The latest escalation of the political crisis in Kuwait reflects an increasingly untenable relationship between the most powerful parliament in the Gulf and an executive that has resorted to dissolving the parliament five times in the past five years.
Kuwait has a strong tradition of checks and balances on the monarchy. It seems likely that most Kuwaitis want to preserve both the monarchy and the relative freedoms and powers of the parliament. But the current division of powers between the parliament and the executive is producing a cycle of stalemates and crises that are seriously hindering the country's economic development.
As Kuwait has the oldest and strongest parliament in the Gulf, the situation will be closely watched by other Gulf countries struggling with their own internal political pressures. Kuwait’s parliament has significant powers compared to its counterparts in other Gulf countries, but MPs have more ability, inclination and incentives to block government legislation, question ministers and flag corruption than to produce positive progress on policy.
One of the key problems is that there is no clear mechanism for resolving disputes between the parliament and the government. Instead, when the two sides clash – typically over parliamentary requests to question ministers, which ministers typically dread – the quick-fix solution has been to dissolve the body and call fresh elections.
As explored in a recent paper, dissolutions have become routine in the past five years, but have only exacerbated the underlying problems: MPs expect to have no more than a year in office and have far more incentive to make a name shouting about corruption, or obtaining handouts for their constituents, than developing longer-term policy projects that they will never be able to see through.
Shaking up the Law
Against this backdrop of frustration, two very different approaches to a solution have emerged. The political opposition, emboldened by a majority vote in the last election and by the trends in the wider region, is seeking a greater share of power, while the emir, Sheikh Sabah Al-Ahmad Al-Jaber Al-Sabah, has announced that the electoral law will be rewritten in a way that happens to weaken the opposition's ability to form a coalition.
The unilateral change to the electoral law was bound to be controversial. The existing electoral law was passed in 2006 by an overwhelming majority of MPs, drawing inspiration from years of campaigning by civil society groups seeking electoral reform. This time, attempts to change the electoral law have been entirely top-down, reflecting the growing frustration of the ruling elite with a parliament that often obstructs their plans, and, in particular, with the MPs that were elected in February of this year. In those elections, a loose opposition coalition of Islamists (mainly Salafists and Muslim Brotherhood), tribal candidates and secular nationalists, won some 70% of seats between them. This produced a parliament that was less pliable than its predecessor, which was dissolved in late 2011 after large-scale, youth-led protests against corruption. After just four months, however, the constitutional court said the elections had been invalid and the parliament had to be dissolved. New elections have been scheduled for 1 December.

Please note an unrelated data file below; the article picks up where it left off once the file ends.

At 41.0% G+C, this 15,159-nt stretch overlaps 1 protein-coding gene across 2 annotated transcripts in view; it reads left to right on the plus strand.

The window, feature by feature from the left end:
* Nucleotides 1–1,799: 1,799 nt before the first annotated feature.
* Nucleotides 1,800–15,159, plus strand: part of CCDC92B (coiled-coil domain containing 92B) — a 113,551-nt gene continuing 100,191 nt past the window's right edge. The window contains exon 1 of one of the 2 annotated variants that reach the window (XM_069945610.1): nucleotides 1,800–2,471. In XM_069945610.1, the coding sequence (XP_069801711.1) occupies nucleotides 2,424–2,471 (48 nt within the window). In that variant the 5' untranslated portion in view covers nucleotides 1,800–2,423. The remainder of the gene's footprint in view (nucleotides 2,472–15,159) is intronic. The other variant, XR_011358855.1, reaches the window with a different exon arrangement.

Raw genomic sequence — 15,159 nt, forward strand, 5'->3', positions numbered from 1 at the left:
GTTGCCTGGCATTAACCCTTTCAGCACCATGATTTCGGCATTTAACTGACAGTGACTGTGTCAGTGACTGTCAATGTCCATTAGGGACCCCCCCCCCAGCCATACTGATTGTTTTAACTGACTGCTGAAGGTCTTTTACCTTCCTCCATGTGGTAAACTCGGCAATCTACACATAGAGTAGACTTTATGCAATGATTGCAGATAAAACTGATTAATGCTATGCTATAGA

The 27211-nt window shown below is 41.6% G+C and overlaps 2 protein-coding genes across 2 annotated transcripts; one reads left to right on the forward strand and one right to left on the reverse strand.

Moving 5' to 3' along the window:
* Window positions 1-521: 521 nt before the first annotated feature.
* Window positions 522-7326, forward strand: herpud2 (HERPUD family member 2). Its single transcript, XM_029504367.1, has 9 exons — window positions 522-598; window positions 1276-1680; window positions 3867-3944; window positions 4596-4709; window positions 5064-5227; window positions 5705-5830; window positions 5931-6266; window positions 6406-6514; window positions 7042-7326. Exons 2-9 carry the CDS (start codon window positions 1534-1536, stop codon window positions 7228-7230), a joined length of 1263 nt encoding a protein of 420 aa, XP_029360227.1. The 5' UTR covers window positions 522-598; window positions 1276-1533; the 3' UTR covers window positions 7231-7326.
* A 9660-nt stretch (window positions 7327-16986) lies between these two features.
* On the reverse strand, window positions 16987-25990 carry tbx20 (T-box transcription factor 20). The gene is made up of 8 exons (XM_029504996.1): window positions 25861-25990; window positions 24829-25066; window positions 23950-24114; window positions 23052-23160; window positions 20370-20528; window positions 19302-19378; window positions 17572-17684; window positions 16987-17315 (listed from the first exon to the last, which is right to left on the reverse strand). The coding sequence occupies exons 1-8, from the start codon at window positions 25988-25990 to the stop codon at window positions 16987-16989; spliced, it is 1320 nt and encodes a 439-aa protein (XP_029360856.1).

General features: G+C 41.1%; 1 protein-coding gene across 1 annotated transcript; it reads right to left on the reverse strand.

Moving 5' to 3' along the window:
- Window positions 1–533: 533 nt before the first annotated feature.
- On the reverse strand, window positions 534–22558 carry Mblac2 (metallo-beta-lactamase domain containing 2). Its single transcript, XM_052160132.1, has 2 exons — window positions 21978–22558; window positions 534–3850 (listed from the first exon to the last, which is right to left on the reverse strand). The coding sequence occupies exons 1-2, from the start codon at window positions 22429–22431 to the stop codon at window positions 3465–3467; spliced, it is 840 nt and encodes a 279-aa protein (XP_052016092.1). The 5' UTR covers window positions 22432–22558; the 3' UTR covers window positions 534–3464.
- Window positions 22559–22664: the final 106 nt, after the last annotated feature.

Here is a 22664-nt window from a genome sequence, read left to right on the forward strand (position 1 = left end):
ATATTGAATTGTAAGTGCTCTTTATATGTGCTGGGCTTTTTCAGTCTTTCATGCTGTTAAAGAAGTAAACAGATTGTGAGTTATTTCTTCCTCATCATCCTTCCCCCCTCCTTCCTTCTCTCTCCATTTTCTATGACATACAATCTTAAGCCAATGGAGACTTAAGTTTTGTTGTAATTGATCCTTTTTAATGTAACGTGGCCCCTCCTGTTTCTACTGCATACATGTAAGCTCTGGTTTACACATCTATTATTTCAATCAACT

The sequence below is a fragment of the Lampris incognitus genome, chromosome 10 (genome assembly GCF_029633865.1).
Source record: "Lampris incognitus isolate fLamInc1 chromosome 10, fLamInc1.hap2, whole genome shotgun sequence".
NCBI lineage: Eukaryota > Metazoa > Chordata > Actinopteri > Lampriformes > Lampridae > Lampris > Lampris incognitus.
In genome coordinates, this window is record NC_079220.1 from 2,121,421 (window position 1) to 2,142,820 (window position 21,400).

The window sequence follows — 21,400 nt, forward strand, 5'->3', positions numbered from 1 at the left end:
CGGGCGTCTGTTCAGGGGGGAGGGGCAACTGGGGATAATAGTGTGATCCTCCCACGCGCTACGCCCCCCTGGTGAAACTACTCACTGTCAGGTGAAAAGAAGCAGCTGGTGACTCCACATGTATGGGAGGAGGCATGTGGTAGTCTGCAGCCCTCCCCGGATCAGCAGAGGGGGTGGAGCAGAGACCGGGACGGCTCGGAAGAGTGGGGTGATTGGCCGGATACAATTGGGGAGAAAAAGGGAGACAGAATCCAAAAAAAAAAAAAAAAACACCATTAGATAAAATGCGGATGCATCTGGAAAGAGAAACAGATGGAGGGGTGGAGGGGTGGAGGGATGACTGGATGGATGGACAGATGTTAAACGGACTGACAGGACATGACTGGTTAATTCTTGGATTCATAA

In the meantime, the government has announced changes to the electoral law that are expected to disfavour the opposition. While many Kuwaitis share a desire for a more stable parliamentary set up, unilaterally changing the electoral law was likely to provoke unrest. So too was the decision by a popular opposition leader, Musallam Al Barrak, to make a speech in late October against the changes in which he directly criticised the emir himself, leading thousands of protesters in chants of 'we will not allow you [to take the country into dictatorship]'.
The protest was dispersed with tear gas and rubber bullets, and Kuwait has since announced a ban on public gatherings of more than 20 people. Protests are banned in Saudi Arabia and the UAE, and troubled Bahrain has also announced a blanket ban on all protests this week, and Kuwait is traditionally more liberal. Yet this week, the Kuwaiti authorities arrested Mr Al Barrak for the crime of 'insulting' the ruler.
The government appears to be betting that enough Kuwaitis are fed up with the unstable parliament to accept these changes. They will be hoping they can count on the support of a good section of Kuwaiti urban liberals against an opposition coalition in which Islamist and tribal candidates feature heavily. For their part, the opposition see themselves as having a popular mandate: Mr Al Barrak, who is from a powerful tribe (the Al Mutairi), won more votes in 2012 than any other candidates has ever won in a Kuwaiti election. Neither is likely to back down any time soon.
Vying for Power
Both the government and the opposition seem to be testing the boundaries of what is acceptable, at a time when popular movements in some parts of the Arab region have successfully claimed a greater share of power, while in other countries, governments have increased their role.
Egypt has provided perhaps the most dramatic examples, with a series of unilateral 'constitutional declarations' by the army, arrogating itself more power, which were soon followed by a counter-move from the elected president taking these powers back. Such events are encouraging many in the region to re-imagine what is politically possible. Political players are no longer contesting their share of power within a fixed political system, but are experimenting with the possibility of re-making the rules of the game.
Kuwait's Parliament: An Experiment in Semi-democracy
Jane Kinninmont, August 2012